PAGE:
Simply elaborate on the main point. You should already have an example. You can also answer questions about the point like why, where, when, and how.
13. Provoke Conversation
A great manifesto provokes conversation, even conflict.
Your manifesto should fire people up because you infuse it with your own fire. The more emotion you pack into your manifesto, the better.
This doesn’t mean melodrama, or exaggeration.
If you can’t figure out how to make your manifesto provocative and emotion-fueled, you might not have the right topic. When you write about the right topic, you’ll know it.
The emotion comes easily.
14. Use All the Writer’s Tricks
Your manifesto is your opus. Don’t hold anything back. Lay it all on the page (or screen) for the reader.
This is not a time to play coy with your talent or the tricks of the writer’s trade. Apply everything you know, and then some. Add alliteration, use imagery and figurative language.
Sound, syntax, and style all matter in the manifesto.
Here is a quick list of literary techniques:
- Juxtaposition or contrast
15. Listicle Your Manifesto
A listicle is an article with a list. It’s those articles with numbers in them, such as 10 Secrets of Billionaire Bobble-Head Sellers. Sadly, I made that one up.
Many manifestos include lists. Some manifestos are entirely made of lists.
Your list can include your principles, your beliefs, your values, your standards, or your goals. A great example is the Self-Repair Manifesto.
The Self-Repair Manifesto begins by stating, “We hold these truths to be self-evident.”
Then, the rest of the manifesto is a list of those truths.
Here are a few samples:
- Repair is better than recycling
- Repair saves you money
- Repair teaches engineering
Before you check out the examples below, you might want to watch this highly valuable video about how to write a manifesto:
How To Write a Manifesto: Examples
Reading real-life examples is the best way to learn how to write a manifesto.
Take time to review the following examples:
- The Futurist Manifesto
- The Communist Manifesto
- The Cluetrain Manifesto
- Humanist Manifesto
- Self-Repair Manifesto
Why Write a Manifesto
You might be asking yourself, “Why should I learn how to write a manifesto?” That’s a great question.
Here are several reasons you should learn how to write a manifesto:
- You want to capture your deepest beliefs in writing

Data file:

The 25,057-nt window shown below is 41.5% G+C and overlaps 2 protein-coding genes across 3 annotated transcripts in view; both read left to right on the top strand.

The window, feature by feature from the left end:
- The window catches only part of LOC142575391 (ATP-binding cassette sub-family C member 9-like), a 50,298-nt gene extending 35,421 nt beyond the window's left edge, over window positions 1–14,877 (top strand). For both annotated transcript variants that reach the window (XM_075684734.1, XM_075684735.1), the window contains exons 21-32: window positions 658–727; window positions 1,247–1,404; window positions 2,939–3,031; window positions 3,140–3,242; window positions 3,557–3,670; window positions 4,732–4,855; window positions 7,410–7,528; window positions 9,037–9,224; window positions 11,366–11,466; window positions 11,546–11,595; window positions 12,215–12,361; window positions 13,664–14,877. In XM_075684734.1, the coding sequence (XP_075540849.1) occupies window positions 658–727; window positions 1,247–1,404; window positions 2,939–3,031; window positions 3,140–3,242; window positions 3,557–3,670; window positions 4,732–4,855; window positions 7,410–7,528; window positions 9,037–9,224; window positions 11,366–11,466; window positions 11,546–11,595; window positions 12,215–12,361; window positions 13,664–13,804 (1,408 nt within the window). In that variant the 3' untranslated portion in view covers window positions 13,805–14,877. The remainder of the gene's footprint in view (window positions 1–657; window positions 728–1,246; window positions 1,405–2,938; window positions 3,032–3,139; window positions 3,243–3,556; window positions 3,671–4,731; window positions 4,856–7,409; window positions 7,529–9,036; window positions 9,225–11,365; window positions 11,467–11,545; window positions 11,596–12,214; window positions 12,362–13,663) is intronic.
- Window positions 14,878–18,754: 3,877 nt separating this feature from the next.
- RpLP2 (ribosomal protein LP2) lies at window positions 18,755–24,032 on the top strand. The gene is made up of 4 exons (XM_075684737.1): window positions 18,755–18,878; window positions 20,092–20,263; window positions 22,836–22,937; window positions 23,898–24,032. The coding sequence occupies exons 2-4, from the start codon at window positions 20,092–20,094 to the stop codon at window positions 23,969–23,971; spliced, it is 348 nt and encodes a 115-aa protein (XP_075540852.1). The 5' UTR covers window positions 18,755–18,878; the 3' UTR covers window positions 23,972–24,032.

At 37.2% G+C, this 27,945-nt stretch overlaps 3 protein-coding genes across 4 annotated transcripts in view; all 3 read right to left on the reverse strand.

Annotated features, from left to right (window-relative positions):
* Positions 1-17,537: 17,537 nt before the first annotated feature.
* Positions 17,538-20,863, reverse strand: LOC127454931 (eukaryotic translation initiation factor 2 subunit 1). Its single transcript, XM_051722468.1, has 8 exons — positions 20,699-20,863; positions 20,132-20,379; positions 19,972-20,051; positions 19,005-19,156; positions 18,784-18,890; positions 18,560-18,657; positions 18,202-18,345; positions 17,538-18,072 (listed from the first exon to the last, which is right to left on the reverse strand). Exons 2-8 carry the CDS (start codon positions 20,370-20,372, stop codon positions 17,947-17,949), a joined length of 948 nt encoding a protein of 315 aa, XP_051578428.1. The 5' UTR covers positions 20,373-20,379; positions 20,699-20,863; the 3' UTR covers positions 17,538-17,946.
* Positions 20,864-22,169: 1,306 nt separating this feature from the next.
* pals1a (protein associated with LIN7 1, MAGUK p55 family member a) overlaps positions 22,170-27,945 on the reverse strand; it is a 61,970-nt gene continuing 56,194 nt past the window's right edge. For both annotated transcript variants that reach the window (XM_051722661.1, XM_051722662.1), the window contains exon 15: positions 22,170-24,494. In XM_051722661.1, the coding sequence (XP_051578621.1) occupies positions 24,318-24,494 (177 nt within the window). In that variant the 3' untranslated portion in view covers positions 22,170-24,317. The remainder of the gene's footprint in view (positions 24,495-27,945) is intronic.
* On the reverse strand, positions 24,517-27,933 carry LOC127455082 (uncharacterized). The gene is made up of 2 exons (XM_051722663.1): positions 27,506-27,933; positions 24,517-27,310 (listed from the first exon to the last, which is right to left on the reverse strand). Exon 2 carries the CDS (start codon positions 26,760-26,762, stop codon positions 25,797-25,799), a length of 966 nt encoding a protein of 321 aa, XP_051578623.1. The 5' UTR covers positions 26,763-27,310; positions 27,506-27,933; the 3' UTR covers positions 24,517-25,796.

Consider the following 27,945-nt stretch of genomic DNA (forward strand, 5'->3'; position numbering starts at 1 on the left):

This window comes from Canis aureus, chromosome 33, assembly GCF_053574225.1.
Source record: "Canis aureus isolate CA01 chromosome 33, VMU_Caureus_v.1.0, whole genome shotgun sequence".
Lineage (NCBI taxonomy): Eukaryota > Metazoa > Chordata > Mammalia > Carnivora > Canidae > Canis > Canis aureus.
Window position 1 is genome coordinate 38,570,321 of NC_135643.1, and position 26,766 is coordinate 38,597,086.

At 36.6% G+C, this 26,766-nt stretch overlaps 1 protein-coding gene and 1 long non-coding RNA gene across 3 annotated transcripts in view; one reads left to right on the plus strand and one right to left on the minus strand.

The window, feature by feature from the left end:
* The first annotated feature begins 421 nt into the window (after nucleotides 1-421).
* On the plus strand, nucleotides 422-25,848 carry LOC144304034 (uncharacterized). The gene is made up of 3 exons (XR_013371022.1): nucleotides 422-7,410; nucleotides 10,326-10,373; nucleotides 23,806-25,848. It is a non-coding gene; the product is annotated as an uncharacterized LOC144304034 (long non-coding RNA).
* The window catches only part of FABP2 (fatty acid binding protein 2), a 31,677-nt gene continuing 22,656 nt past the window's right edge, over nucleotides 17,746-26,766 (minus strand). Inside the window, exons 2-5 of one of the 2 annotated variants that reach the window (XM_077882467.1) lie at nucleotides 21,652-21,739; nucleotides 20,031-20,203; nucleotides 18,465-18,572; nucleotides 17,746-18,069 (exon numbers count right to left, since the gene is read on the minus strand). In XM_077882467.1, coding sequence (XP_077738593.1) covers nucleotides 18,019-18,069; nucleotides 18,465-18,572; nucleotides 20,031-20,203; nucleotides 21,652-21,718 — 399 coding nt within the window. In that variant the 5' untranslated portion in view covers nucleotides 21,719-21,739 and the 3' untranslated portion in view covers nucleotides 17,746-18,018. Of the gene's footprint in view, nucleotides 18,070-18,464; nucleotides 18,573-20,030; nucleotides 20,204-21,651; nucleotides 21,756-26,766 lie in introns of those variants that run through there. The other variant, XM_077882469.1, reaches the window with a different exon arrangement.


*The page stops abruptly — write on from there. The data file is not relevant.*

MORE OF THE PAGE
- You want to clarify your thoughts and feelings about a topic
- You want to share your ideas with others
- You want to make a change
- You want to ensure that your ideas are not forgotten
- You want to build your personal or professional portfolio
- You want to impress your boss
- You want to complete a school assignment
Types of Manifestos
There are several different types of manifestos.
Before you write your manifesto, it’s important to know the different types so that you can choose the right one.
The most common types of manifestos:
• Personal manifesto
• Professional manifesto
• Political manifesto
• Brand manifesto
In a personal manifesto, you make a statement about one of your core beliefs and values. This is the most common type of manifesto.
Famous examples include Martin Luther King’s “I have a dream” speech and Carl Marx’s Manifesto on Communism.
The second most common type of manifesto is a political manifesto.
An example is the declaration of Independence. Individuals can also write political manifestos about deeply held political values.
There are also professional manifestos.
In this type of manifesto, you express a deeply held belief about your job or career. Why would you write one? You could write one as part of a job application, annual review, or even pitch to your company.
Finally, there are brand manifestos.
This is a company-generated statement or expression of a brand value. Essentially, it’s marketing.
The Structure of Most Manifestos
Most manifestos follow a similar structure. Although there may be some differences depending on the different type of manifesto, most manifestos include a few important elements:
- What you believe
- Why do you believe it
- Recommendations for change
In other words, you explain the what and why of your core value. A manifesto is a statement of a belief. So tell people what you believe and give evidence that supports your idea.
Finally, if applicable, make recommendations for change.
Final Thoughts: How To Write a Manifesto
Manifestos are personal passion projects. In this article, we have distilled the best practices of how to write a manifesto. Follow these guidelines, and you will write a masterful manifesto that may change lives.
And the life you change the most may be your own.